Alan Chen, Director of Cheung Kong Graduate School of Business - Americas, spoke at the California China Forum held at USC. He offered insight and advice on how Chinese students can optimize their education in American and highlighted the typical challenges that Chinese students cope with while attending American universities.
Maximizing Success from American Education
How Chinese students attending US Universities can overcome challenges and optimize opportunities
Alan Chen, Director of Cheung Kong Graduate School of Business – Americas, offered insight and advice on how Chinese students can optimize their American education. Speaking at the California China Forum, Mr. Chen highlighted and addressed the typical challenges that Chinese students cope with while attending American universities.
“In addition to getting settled, learning a new culture and a whole new way of doing everything; many Chinese students are living away from family and carry the big burden of expectation and a lot of pressure to succeed and to capitalize on the investment of studying in America,” Mr. Chen said. “My talking points, which were to a large part based on research and analysis from professionals, aimed to ease the cultural and social challenges. I urge Chinese students to tap into services available to them and to consider all options in their career pursuit.”
One crucial challenge highlighted by Mr. Chen is the cultural barrier that makes Chinese students less likely to seek help from advisors or professors. “They believe that asking for help makes them seem like a problem and less valuable,” Mr. Chen said.
“The fact, however, is that these professionals and resources, such as career services, are there for a reason and you should utilize them. Moreover, don’t be afraid to approach your school’s resources to get help with depression and loneliness.”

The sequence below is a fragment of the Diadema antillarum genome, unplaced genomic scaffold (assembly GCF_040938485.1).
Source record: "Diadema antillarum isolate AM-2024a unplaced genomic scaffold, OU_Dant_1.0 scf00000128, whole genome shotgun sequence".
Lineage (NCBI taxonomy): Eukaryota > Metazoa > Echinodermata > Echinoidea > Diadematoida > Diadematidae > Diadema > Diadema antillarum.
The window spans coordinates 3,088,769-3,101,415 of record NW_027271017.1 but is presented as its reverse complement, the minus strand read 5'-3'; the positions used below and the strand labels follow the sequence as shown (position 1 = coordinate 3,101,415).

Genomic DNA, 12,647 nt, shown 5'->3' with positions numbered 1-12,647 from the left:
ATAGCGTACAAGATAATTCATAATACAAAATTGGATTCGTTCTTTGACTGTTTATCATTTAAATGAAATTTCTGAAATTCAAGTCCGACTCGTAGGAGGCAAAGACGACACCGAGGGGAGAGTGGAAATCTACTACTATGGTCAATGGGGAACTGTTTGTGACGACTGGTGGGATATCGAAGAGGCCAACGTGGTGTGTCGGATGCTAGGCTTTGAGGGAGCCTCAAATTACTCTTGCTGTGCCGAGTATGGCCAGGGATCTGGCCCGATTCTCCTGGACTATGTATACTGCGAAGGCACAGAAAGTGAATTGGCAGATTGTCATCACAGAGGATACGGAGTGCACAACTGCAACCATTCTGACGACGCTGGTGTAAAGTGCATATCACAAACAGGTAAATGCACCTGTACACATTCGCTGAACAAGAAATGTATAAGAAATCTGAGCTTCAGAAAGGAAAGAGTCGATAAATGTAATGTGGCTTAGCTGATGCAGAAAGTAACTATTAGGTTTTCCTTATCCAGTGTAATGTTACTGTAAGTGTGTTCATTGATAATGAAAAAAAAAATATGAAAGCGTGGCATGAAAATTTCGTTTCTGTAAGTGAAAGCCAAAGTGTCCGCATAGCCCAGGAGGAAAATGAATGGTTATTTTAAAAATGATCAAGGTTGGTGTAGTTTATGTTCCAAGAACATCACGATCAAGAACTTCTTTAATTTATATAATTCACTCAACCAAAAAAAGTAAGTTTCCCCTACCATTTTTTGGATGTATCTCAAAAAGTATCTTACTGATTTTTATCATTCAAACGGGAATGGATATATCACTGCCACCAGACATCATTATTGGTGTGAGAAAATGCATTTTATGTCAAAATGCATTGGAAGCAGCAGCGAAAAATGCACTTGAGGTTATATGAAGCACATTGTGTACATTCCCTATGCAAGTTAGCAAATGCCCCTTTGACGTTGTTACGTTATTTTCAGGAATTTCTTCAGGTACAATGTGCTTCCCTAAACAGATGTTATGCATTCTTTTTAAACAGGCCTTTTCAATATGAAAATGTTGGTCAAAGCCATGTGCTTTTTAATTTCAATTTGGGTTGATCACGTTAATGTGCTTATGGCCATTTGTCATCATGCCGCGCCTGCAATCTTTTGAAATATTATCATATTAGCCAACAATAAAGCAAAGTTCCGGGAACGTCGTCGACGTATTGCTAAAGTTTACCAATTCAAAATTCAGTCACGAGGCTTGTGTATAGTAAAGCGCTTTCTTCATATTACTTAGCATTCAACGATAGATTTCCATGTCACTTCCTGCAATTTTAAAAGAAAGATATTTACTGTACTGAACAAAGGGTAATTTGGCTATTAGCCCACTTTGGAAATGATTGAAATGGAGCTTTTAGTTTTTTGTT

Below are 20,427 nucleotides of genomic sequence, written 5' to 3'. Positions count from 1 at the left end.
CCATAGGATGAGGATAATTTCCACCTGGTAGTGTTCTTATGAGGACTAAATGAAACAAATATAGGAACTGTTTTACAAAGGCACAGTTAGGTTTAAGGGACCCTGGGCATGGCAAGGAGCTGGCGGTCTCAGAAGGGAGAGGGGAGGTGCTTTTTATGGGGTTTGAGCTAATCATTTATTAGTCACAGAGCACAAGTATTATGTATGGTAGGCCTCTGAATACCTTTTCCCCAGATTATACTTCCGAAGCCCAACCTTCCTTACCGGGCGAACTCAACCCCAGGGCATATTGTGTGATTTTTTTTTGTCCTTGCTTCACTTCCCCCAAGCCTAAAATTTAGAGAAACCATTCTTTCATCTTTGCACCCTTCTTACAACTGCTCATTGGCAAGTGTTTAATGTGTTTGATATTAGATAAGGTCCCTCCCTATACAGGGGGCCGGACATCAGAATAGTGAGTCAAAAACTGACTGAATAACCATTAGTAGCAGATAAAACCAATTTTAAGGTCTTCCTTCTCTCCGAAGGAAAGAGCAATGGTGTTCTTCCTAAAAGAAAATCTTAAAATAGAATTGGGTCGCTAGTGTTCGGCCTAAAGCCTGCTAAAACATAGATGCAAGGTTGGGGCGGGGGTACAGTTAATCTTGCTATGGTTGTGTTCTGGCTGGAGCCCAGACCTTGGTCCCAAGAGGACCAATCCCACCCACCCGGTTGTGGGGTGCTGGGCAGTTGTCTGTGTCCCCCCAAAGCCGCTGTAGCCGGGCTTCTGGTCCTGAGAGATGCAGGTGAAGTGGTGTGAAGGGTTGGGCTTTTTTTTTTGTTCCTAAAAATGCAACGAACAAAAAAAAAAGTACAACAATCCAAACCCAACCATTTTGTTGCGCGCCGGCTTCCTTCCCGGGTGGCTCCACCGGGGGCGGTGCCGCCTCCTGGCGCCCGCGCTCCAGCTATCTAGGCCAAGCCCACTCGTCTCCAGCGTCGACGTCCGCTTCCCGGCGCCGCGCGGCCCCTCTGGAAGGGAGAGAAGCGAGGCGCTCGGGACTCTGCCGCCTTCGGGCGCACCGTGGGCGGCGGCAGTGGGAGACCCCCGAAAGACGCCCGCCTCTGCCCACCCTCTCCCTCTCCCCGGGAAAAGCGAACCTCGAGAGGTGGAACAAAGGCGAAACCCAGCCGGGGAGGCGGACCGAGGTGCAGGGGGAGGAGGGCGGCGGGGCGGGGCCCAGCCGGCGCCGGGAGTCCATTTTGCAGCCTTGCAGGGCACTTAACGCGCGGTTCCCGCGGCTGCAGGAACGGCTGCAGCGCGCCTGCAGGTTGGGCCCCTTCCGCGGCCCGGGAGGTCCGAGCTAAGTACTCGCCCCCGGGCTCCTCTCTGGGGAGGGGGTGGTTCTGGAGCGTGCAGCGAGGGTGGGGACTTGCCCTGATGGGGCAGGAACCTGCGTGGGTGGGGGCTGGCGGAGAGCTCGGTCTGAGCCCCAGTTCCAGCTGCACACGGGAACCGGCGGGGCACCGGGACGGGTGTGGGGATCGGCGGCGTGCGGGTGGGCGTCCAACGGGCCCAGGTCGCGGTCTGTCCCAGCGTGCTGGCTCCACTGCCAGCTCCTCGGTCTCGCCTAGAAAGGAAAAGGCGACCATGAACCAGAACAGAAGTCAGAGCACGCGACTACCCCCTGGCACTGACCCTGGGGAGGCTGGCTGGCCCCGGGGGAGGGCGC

In an increasingly competitive job market, Mr. Chen advised that students should seek internships early in their university years, to get recommendation letters, and aim to work for larger companies. He also advised Chinese students to expand their social network beyond other Chinese students to improve their English skills, learn American ways, and build a network of like-minded professionals.
“One major challenge for Chinese in America is that they are unfamiliar with ‘American style self-promotion,’ and despite their dedication to education and excellence, many fail to exhibit confidence when they meet with managers and employers.
“I also advise Chinese students not to limit their options to one market, in today’s global economy, expand your search and don’t be afraid to return to China; competitive candidates will remain competitive, regardless of location,” he said.
Mr. Chen’s speech titled “Sino – US Educational and Cultural Fusion and Future” addressed the challenges and potentials facing a growing pool of nearly 305,000 Chinese students who choose to study at American universities.
His presentation is in line with vision of CKGSB-Americas to enable and promote global commerce and trade, innovation and entrepreneurship. The school continuously is devising programs and building partnership to meet this vision.
For instance, CKGSB’s Global Emerging Leaders is the result of the School’s partnership with Cornell SC Johnson College of Business, which prepares the next generation of entrepreneurs in family-owned enterprises to tap into global opportunities.
Another program, Innovation in Israel and Beyond, offers a unique opportunity to gain insight into Israel’s Start-Up Nation and to acquire the necessary skills and knowledge required to become a global business leader. The one-week program allows students to learn from industry leaders and entrepreneurs and to hear their experiences and personal stories. Students also have an opportunity to visit venture capital funds and to meet private investors as well as outstanding technology accelerators.